While the bishops of Mostar were not supportive of the Medjugore apparitions, the late Pope John Paul II may have strongly believed in them. In a private conversation with visionary Mirjana (Dragicevic) Soldo the Pope said: “If I were not Pope I would already be in Medjugorje confessing.”(1987). According to the testimony of the visionaries, on May 13, 1982, the day of the assassination attempt on the Pope, Our Lady said, “His enemies tried to kill him, but I have protected him.”
The Virgin Mary also mentioned the Pope’s visit to Croatia in her August 25, 1994 message: “Dear Children! Today I am united with you in prayer in a special way, praying for the gift of the presence of my most beloved son in your home country. Pray, little children, for the health of my most beloved son, who suffers, and whom I have chosen for these times.”
After Pope John Paul’s death, the visionary Ivan saw him during an apparition with Our Lady. He appeared young and joyful.
Out of the tens of thousands of apparitions of the Virgin Mary reported throughout history, only 295 have been formally investigated and just 12 have ever been authenticated, the most recent being the apparitions of Our Lady of Laus in France, approved in 2008.
Although miracles have been recorded at most Marian apparition sites of the past, miracles are a daily occurrence in Medjugorje. A bronze statue representing the Risen Christ began seeping a watery substance. Pilgrims have reported being able to look at the sun without hurting their eyes and seeing many different things: the Host spinning in the center of the sun, the sun spinning and dancing all around, it moving closer and farther away from them, different figures around the sun, such as hearts and crosses.
One month after the beginning of the apparitions, Bishop Zanic of Mostar went to Medjugorje to question the visionaries. “I asked each of them to take an oath on the cross and demanded that they speak the truth. The first one was Mirjana Dragicevic: ‘We went to look for our sheep when at once..’ ” The associate pastor interrupted and told me that they actually went out to smoke, which they hid from their parents. “Wait a minute, Mirjana, you’re under oath. Did you go out to look for your sheep?” She put here hand over her mouth. “Forgive me, we went out to smoke,” she said. She then showed me the watch on which the “miracle” occurred because the hands of the watch had gone haywire. I took the watch to a watch expert, who said that the watch had certainly fallen and become disordered.”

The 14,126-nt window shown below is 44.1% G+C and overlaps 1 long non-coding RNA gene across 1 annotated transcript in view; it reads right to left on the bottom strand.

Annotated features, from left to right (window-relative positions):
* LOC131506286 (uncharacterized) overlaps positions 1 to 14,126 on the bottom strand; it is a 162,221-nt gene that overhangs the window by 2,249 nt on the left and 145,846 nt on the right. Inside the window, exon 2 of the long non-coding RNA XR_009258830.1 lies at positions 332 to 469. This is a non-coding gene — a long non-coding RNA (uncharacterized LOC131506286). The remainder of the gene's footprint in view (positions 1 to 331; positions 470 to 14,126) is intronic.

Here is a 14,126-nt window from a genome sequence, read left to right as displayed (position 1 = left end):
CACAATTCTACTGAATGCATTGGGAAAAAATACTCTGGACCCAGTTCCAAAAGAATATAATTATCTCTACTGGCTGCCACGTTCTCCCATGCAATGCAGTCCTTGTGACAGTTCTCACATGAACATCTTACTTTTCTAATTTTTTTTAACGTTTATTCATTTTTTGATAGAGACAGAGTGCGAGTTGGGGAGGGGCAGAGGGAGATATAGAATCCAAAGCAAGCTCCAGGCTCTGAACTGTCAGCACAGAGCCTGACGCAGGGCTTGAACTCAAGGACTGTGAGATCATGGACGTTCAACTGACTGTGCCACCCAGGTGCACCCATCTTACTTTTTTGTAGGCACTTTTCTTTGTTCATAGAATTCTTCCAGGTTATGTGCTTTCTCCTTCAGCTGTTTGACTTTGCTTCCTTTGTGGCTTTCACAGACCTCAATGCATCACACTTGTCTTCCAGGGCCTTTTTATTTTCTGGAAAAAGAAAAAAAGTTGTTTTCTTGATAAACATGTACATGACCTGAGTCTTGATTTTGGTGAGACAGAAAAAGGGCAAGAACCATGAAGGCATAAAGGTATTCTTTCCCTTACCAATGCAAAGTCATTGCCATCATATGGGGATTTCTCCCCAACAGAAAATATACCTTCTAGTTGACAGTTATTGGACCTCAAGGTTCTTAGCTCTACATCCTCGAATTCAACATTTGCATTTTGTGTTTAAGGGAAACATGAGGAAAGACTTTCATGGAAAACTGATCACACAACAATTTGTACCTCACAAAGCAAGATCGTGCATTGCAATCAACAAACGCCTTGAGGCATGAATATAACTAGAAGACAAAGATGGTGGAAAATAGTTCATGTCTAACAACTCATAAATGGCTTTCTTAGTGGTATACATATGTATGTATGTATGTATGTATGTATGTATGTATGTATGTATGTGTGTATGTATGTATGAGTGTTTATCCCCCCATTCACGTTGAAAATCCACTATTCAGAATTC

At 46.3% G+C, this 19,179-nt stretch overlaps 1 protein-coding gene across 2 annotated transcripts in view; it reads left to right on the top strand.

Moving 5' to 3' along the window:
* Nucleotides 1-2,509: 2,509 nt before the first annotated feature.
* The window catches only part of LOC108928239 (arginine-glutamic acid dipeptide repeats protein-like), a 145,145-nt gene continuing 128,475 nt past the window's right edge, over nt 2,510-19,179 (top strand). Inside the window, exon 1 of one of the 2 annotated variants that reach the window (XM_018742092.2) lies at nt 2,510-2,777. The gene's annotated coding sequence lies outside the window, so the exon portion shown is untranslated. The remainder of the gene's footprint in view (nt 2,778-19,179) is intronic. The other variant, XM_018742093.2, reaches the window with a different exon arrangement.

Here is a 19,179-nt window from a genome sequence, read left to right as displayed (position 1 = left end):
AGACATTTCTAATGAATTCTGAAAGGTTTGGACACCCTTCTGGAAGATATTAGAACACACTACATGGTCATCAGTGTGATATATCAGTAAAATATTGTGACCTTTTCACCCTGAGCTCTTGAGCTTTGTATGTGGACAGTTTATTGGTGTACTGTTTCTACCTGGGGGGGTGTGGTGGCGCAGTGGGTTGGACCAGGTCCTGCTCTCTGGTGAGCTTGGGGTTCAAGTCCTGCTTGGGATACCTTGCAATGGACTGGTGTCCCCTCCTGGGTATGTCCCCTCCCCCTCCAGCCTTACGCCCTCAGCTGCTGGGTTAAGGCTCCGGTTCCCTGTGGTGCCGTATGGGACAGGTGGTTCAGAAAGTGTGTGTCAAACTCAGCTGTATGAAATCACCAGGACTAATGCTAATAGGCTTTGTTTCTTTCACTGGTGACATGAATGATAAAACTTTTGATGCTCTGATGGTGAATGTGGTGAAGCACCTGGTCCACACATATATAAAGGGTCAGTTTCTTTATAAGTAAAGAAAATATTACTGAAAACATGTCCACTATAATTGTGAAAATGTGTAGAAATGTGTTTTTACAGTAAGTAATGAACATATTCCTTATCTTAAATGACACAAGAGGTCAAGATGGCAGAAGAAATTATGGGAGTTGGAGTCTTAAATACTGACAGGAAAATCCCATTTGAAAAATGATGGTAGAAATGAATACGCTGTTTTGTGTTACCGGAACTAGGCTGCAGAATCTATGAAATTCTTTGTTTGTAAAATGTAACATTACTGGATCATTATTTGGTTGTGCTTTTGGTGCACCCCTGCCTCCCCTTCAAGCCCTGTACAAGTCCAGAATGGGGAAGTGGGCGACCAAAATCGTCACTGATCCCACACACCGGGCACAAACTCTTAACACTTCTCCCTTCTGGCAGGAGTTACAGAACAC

During taped interviews later on, Mirjana spoke of the miracle of the watch and that initially they had gone out to search for their sheep. Seer Vicka Ivankovic kept a diary of the apparitions, including the story of the bloody handkerchief incident.
“Word spread around that there was a certain taxi driver who came across a man who was bloody all over. This man gave the taxi driver a blo0died handkerchief and he told him to “throw this in the river.” The driver went on and then he came across a woman in black. She stopped him and asked him to give her a handkerchief. He gave her his own, but she said: “not that one but the bloody handkerchief.” He gave her the handkerchief she wanted and she then said: “If you had thrown it in the river, the end of the world would have occurred now.” Vicka then wrote in her diary that they asked Our Lady if this event was true, and she said that it was, and along with this, “that man covered in blood was my son Jesus, and I (Our Lady) was that woman in black.”
“What kind of theology is this?” said Bishop Zanic. “From this it appears that Jesus wants to destroy the world if a handkerchief is thrown into a river and that it’s Our Lady who will save the world!”